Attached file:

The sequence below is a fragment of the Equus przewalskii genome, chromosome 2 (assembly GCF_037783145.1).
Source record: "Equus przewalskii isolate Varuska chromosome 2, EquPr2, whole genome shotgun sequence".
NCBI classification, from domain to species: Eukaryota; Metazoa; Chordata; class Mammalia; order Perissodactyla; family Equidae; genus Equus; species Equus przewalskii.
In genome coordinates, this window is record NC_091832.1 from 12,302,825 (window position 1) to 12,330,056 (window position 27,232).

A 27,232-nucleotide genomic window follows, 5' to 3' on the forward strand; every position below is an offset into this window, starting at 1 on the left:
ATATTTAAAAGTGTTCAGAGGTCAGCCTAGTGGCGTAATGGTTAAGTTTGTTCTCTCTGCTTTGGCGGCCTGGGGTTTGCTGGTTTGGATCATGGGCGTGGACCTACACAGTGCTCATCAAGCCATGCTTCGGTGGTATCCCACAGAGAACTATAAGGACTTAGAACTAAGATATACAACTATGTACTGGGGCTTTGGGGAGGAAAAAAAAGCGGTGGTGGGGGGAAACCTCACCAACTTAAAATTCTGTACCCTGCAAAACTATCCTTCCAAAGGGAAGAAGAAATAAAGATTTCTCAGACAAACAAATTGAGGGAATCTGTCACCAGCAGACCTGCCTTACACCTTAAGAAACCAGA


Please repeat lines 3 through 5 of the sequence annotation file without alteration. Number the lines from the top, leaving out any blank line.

NCBI classification, from domain to species: Eukaryota; Metazoa; Chordata; class Mammalia; order Perissodactyla; family Equidae; genus Equus; species Equus przewalskii.
In genome coordinates, this window is record NC_091832.1 from 12,302,825 (window position 1) to 12,330,056 (window position 27,232).

A 27,232-nucleotide genomic window follows, 5' to 3' on the forward strand; every position below is an offset into this window, starting at 1 on the left: